…Those who ate low-protein diets gained less weight than the other groups, but the quality of the weight gained was worse, as it came from an increase in body fat. In contrast, the high-protein diets led to changes in lean body mass and helped participants burn calories.

“Most people are overeating and for those people who are, they need to pay attention to what they are putting into their mouths,” said study co-author Leanne Redman, an assistant professor of endocrinology at Pennington Biomedical Research Center in Baton Rouge, La. “If you overeat a high-fat, low-protein diet, you may gain weight at a lower rate, but you are gaining more fat and losing more muscle.

…The make-up of the weight — lean muscle or fat — may be even more important than the number on the scale or body mass index, said Dr. David Heber, director of the Center for Human Nutrition at the University of California, Los Angeles, and co-author of an editorial accompanying the new study. “Calories count,” he said. He encourages a high-protein, low-fat diet that is rich in colorful fruits and vegetables. “We are talking about lean protein such as white-meat chicken, ocean fish, turkey, egg whites and certain protein powders. Protein is more satiating, and helps reduce appetite,” he explained.

In my opinion the take home point of this study is – if you are going to overeat (to gain weight) eat lots of protein – at least then you’ll gain a decent amount of lean body mass along with the extra fat.

Even an NZ University professor got the message wrong.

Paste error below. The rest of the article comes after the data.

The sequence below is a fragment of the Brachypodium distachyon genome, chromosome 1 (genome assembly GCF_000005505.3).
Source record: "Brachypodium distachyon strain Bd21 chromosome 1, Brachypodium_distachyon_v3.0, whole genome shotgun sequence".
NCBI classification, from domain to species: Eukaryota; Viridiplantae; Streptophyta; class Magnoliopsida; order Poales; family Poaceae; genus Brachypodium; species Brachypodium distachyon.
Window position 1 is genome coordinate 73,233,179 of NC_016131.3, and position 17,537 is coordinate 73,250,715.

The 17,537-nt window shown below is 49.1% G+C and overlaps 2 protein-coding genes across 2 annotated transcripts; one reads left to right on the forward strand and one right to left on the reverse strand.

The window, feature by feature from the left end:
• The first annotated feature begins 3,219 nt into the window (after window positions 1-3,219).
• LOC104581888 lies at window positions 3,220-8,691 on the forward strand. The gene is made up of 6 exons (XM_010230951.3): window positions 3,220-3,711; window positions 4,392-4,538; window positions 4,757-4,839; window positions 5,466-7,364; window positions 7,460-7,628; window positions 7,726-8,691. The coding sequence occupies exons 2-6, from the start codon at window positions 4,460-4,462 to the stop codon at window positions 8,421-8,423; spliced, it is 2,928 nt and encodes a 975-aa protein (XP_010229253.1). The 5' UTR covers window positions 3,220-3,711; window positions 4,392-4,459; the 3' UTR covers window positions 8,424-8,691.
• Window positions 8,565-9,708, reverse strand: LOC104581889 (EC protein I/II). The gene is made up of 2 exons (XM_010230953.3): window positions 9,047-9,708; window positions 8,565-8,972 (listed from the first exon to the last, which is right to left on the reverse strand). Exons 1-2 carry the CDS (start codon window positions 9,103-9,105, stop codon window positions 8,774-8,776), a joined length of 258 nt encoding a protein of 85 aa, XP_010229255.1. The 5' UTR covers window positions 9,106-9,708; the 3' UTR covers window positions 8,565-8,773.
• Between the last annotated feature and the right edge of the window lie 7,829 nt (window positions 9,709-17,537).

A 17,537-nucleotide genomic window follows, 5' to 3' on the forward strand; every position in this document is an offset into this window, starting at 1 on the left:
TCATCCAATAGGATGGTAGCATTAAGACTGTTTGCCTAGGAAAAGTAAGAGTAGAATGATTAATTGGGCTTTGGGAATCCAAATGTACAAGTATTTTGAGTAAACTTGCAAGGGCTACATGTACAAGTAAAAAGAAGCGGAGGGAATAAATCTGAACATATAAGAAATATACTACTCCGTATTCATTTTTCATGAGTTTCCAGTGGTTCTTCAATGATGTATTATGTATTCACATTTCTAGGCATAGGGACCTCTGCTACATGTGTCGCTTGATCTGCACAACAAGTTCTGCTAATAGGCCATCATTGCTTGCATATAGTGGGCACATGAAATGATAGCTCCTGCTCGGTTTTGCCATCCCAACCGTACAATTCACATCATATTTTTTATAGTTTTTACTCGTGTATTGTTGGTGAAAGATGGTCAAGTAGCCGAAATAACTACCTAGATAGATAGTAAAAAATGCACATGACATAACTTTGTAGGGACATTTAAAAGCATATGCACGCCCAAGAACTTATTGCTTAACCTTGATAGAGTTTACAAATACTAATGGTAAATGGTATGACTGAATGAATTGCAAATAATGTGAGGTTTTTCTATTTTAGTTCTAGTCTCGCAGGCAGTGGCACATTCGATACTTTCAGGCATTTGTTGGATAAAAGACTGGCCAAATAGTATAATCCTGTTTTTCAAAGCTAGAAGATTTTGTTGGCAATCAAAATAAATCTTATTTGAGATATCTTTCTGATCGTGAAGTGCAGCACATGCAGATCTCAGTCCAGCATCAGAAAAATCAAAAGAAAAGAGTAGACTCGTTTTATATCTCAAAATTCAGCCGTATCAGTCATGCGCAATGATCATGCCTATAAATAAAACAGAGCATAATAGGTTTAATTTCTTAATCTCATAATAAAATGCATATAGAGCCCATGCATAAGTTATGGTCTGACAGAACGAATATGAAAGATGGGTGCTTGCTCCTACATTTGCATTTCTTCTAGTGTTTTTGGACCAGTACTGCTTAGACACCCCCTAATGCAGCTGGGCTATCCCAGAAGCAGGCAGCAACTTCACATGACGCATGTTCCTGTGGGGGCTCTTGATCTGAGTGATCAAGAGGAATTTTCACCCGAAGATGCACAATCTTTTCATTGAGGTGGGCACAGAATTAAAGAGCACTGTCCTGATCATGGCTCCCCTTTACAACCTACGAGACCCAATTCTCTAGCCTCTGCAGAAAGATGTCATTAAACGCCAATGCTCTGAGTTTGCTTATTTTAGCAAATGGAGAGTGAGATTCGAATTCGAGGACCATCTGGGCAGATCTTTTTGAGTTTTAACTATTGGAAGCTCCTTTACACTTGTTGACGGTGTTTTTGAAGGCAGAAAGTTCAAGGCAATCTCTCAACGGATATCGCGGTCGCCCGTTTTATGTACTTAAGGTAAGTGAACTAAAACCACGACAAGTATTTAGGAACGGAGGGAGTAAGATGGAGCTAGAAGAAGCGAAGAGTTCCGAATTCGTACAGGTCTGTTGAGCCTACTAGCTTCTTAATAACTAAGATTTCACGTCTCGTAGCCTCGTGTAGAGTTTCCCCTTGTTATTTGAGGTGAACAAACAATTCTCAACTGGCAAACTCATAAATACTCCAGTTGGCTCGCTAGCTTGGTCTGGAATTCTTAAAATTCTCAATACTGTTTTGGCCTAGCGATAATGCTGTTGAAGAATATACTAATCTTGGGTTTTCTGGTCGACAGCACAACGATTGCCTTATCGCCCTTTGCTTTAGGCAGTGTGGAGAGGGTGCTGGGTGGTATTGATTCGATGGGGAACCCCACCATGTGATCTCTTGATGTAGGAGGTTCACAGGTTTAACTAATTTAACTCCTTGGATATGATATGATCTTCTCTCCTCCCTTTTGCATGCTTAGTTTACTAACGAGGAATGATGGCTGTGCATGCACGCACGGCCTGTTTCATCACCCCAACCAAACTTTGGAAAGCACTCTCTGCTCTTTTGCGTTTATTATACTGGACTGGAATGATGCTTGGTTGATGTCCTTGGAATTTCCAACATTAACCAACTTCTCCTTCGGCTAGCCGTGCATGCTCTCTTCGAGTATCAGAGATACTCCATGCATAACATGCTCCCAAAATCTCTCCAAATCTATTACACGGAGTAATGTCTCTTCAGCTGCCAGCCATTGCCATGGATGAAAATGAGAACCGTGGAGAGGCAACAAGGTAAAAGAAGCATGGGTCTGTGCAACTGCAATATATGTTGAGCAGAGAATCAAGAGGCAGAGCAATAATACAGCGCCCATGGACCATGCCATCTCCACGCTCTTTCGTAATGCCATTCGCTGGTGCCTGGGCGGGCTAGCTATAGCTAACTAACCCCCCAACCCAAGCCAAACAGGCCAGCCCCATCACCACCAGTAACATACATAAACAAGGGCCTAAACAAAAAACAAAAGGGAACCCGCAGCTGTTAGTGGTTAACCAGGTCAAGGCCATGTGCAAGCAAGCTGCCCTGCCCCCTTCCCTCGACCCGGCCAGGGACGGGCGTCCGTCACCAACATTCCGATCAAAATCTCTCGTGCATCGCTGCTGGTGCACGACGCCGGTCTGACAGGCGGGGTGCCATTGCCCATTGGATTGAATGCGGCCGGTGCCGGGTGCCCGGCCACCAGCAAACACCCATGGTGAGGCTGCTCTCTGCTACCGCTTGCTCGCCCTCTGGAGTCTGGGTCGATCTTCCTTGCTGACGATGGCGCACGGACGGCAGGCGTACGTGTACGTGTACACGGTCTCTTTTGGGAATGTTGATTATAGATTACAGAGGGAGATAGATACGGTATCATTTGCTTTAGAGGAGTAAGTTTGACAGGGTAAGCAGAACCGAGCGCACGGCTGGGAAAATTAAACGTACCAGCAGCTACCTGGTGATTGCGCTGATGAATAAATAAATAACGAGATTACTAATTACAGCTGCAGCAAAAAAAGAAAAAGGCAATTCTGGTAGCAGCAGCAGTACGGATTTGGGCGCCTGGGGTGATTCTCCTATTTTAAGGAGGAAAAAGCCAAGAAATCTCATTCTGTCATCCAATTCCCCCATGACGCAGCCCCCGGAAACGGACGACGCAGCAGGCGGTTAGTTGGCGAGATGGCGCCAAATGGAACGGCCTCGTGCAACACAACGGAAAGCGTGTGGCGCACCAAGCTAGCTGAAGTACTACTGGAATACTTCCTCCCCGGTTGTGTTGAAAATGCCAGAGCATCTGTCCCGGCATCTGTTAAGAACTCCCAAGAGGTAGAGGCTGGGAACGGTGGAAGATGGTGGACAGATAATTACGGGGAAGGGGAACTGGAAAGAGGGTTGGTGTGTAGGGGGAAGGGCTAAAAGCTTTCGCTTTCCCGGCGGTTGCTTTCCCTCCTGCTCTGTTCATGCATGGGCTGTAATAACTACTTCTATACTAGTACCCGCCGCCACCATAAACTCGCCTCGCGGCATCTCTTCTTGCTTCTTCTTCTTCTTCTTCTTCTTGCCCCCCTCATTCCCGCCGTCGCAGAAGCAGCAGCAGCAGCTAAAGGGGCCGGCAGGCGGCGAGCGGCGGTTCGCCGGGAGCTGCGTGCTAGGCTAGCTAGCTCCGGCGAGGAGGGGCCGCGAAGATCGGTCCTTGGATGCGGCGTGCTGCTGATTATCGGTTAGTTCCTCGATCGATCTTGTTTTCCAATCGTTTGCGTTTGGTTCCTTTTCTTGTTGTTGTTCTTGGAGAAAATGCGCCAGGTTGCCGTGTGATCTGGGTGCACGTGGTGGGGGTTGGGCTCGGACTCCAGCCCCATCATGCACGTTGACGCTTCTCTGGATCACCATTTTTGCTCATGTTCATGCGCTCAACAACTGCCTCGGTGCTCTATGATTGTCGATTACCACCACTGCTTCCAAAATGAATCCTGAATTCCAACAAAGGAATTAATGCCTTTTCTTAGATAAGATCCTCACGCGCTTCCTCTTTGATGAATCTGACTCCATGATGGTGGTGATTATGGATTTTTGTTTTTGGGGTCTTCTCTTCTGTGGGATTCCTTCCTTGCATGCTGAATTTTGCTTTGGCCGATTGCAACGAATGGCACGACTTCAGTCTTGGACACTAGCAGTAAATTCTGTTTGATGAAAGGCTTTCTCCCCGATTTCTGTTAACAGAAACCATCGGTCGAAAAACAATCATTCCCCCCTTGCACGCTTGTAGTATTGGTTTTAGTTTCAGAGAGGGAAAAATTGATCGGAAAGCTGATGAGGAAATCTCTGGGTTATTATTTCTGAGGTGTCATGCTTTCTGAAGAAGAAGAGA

Even a University Professor in New Zealand has stated in a National Publication that a low protein diet is better than a high protein one as people gain less weight on it! Yes this I was shocked to see.

Dr Kate Scott in a letter (which Jamie pointed out) to the editor in New Zealand Listener, which was in response to an excellent article by Nutritionist Jennifer Bowden, on the importance of protein intake for weight loss. Losing weight in 2012

You see like the others Dr Scott has not bothered to look at the actual amount of fat gain in the study. If she had bothered, she would have made an entirely different statement – perhaps “a low protein high calorie diet leads to more fat gain (and loss of muscle mass) compared to a high protein diet with the same calories.”

Kate Scott also used this study to ‘prove’ that higher protein diets stop you losing weight. You simply cannot use a study where people are deliberately overfed in order to gain weight, to prove a point about weight loss. She is simply wrong, study after study has shown that a higher protein diet used for weight loss, maintains lean mass, gives superior appetite control, and in this way helps those who are overweight eat less and lose it more easily.

I decided to email Ms Scott, and put it to her that she misrepresented the study she quoted, here is part of her reply to me:

“The study groups differ little in the amount of body fat they put on. Where they differ is in the fact that the two higher protein groups put on additional kilos in muscle. It is still extra weight. Recall that the Listener article was about whether eating more protein would lead to greater weight loss than eating less protein. Clearly, according to that study, it does not.”

But I’m distracted!

What I actually wanted to look at when I started writing this post was the amount of protein per kg per day that allowed people to gain a remarkable 3 kg of lean mass in just 8 weeks!